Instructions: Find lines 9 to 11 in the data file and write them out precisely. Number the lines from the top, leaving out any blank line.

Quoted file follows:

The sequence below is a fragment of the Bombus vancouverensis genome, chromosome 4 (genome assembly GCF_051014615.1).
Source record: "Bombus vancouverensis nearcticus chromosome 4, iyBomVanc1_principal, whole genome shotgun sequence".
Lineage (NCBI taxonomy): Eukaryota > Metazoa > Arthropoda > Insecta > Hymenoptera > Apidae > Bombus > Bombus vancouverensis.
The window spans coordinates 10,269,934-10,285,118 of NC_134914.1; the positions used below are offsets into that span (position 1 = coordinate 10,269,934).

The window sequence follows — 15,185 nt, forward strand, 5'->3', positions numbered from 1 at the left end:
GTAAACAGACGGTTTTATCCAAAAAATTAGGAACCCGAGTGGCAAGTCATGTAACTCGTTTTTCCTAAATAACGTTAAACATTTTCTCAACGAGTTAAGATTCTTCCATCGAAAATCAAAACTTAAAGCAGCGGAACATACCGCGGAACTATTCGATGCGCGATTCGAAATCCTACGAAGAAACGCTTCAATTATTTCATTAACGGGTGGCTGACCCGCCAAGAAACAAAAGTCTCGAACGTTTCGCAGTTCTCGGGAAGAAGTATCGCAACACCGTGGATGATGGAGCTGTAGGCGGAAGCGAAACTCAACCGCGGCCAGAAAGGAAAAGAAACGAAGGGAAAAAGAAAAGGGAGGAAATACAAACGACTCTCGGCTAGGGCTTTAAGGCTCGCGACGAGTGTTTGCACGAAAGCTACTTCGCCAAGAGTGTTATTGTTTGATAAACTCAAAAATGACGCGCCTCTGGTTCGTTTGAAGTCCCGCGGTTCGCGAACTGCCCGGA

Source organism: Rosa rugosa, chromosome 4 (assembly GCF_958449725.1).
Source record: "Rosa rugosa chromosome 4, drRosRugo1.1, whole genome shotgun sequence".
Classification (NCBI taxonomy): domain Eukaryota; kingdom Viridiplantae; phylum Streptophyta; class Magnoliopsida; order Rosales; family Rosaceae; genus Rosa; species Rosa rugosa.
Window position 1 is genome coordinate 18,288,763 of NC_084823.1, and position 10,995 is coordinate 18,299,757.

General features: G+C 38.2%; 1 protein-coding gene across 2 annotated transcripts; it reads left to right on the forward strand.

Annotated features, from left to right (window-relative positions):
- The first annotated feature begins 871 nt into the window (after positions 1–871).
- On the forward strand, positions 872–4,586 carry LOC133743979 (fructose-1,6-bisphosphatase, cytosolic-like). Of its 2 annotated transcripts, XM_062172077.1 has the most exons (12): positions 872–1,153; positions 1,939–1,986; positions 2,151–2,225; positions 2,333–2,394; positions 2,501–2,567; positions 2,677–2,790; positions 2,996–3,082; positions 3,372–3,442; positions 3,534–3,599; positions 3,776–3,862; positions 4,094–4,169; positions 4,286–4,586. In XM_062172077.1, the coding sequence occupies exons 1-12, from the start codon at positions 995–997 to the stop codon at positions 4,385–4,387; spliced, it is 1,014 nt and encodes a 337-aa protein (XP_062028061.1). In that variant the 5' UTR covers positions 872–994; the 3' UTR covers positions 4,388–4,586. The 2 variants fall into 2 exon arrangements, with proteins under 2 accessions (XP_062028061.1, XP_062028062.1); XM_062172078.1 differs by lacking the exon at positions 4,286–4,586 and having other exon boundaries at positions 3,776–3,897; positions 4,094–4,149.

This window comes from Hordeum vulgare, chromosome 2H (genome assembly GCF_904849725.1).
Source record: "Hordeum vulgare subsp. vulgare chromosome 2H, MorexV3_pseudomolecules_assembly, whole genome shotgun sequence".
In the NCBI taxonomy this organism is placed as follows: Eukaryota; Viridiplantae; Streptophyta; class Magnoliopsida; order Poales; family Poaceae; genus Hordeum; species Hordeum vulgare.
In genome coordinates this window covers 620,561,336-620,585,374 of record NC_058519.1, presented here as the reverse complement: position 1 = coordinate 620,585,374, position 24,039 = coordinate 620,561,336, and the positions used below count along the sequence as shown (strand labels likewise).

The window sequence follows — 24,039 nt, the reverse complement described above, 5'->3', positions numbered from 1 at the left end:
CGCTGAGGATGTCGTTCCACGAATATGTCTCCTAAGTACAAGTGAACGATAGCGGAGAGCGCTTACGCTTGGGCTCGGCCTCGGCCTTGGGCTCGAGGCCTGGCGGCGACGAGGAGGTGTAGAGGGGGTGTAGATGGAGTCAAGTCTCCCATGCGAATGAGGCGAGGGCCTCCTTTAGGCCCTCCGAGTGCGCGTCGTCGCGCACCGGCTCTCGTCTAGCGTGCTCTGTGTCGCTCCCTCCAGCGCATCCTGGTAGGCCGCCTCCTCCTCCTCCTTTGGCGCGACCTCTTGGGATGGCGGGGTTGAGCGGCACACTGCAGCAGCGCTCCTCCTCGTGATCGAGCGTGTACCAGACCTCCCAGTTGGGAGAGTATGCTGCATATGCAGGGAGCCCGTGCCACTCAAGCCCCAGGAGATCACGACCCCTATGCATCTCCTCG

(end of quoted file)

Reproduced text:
Classification (NCBI taxonomy): domain Eukaryota; kingdom Viridiplantae; phylum Streptophyta; class Magnoliopsida; order Rosales; family Rosaceae; genus Rosa; species Rosa rugosa.
Window position 1 is genome coordinate 18,288,763 of NC_084823.1, and position 10,995 is coordinate 18,299,757.

General features: G+C 38.2%; 1 protein-coding gene across 2 annotated transcripts; it reads left to right on the forward strand.